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  1. #1

    Desuperheater hookup to water heater

    I have a FHP GS062 geothermal hvac. Apparently it has the desuperheater already in it.

    I want to start using it to heat up the water in the home. I've seen a few diagrams and a few discussions as to how it should be hooked up. Some people have two tanks, others seem to have just one tank. Currently I have 1 80 gallon electric water heater.

    Anyways, I have a few questions.

    What are the downsides of using just one tank? What temperature does the water come out of the desuperheater at? I'm thinking the main issue would be if my water heater is always keeping the water higher than the desuperheater gets the water up to then the desuperheater will be kind of useless.

    With two tanks, tank 1 has the desuperheater, tank 2 has power. Tank 2 gets the already warm water from tank 1. But tank 2 still has to keep the water warm. Is it basically just a savings from not having to heat up the water as much as it would if it had just come straight from the water main? is the cost of keeping the water warm pretty small then?

    Now for hooking it up. Can I use pex?
    I've seen some diagrams where the water that goes into the desuperheater comes straight out of the cold and goes back in through the drain at the bottom. Wouldn't it make more sense for the water that goes into the desuperheater to come out of the bottom of the tank?

    I'm attaching a couple of pictures of my hvac if that helps.

    Thanks.
    Attached Images Attached Images   

  2. #2
    Join Date
    Aug 2003
    Location
    Fort Worth, TX
    Posts
    11,292
    Standby losses are one source for requiring reheating of water in a hot water tank, injection of cold water from the tap or well is the other. The latter will require much more use from the electric elements, depending on how cold the incoming water is. If you have two tanks, with one kept hot by the desuperheater feeding supply to the other tank where the electric heating elements are, the amount of time the elements must be on to recover heat loss will be less, since the incoming water isn't nearly as cold. Both tanks should be well insulated, with thermal breaks in the piping connections between tanks and between tank and desuperheater.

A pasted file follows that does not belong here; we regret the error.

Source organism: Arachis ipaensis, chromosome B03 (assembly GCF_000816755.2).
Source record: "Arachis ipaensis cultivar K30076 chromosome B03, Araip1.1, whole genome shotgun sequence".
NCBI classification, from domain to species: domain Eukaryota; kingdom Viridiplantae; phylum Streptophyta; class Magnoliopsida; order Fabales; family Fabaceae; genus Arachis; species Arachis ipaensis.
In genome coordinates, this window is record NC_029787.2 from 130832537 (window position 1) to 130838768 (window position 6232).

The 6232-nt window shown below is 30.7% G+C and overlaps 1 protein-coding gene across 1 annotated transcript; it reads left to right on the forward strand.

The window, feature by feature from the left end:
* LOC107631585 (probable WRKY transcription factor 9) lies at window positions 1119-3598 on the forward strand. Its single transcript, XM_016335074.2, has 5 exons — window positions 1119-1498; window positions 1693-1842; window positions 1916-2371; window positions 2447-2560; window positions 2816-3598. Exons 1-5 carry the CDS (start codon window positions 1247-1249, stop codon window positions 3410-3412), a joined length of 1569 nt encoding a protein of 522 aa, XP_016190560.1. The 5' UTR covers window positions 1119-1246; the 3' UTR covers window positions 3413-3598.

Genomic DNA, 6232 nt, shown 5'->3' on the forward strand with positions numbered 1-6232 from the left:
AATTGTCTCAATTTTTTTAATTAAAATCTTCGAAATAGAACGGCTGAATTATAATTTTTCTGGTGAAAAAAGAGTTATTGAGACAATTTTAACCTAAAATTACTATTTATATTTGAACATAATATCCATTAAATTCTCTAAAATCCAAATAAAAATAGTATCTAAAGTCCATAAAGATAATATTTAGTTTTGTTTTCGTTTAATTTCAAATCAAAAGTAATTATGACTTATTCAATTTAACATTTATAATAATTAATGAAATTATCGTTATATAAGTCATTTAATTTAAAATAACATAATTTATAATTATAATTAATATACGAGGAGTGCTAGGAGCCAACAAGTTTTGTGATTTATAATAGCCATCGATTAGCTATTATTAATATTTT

• Electricity makes refrigeration happen.
    • Refrigeration makes the HVAC psychrometric process happen.
    • HVAC pyschrometrics is what makes indoor human comfort happen...IF the ducts AND the building envelope cooperate.


    A building is NOT beautiful unless it is also comfortable.

  3. #3
    Join Date
    May 2000
    Location
    Indianapolis, IN, USA
    Posts
    33,914
    I would like a 2nd tank. You'd get more use out of the hot gas heating 50° water coming in than heating 100+ water out of the single tank.

  4. #4
    Quote Originally Posted by BaldLoonie View Post
    I would like a 2nd tank. You'd get more use out of the hot gas heating 50° water coming in than heating 100+ water out of the single tank.
    Does the tank that is hooked into the desuperheater need to be of a similar size as the 80 gallon tank I already have?

    The reasoning behind this is that we never use 80 gallons of hot water (except on the bathtub which we rarely use or when we have tons of family visiting), so the desuperheated tank will only be feeding a few gallons at a time to the 80 gallon tank.

    Or if the temperature of the desuperheated water is high enough then I could do the opposite. Use a smaller electric/gas tank and make my 80 gallon tank work with the desuperheater. That way if the smaller tank runs out of hot water it gets the already desuperheated water out of the 80 gallon tank. But that only works if that water in the desuperheater tank is hot enough to use on its own.

  5. #5
    Join Date
    Aug 2003
    Location
    Fort Worth, TX
    Posts
    11,292
    The desuperheater can only heat water when the geothermal is running. If you never need 80 gallons of hot water, why not consider downsizing total tank capacity and splitting it between two tanks as described above? Say 30 + 30 = 60? By downsizing the tank with electric elements, you also downsize the wattage of those elements = reduced electrical demand to recover against usage and standby loss.
    • Electricity makes refrigeration happen.
    • Refrigeration makes the HVAC psychrometric process happen.
    • HVAC pyschrometrics is what makes indoor human comfort happen...IF the ducts AND the building envelope cooperate.


    A building is NOT beautiful unless it is also comfortable.

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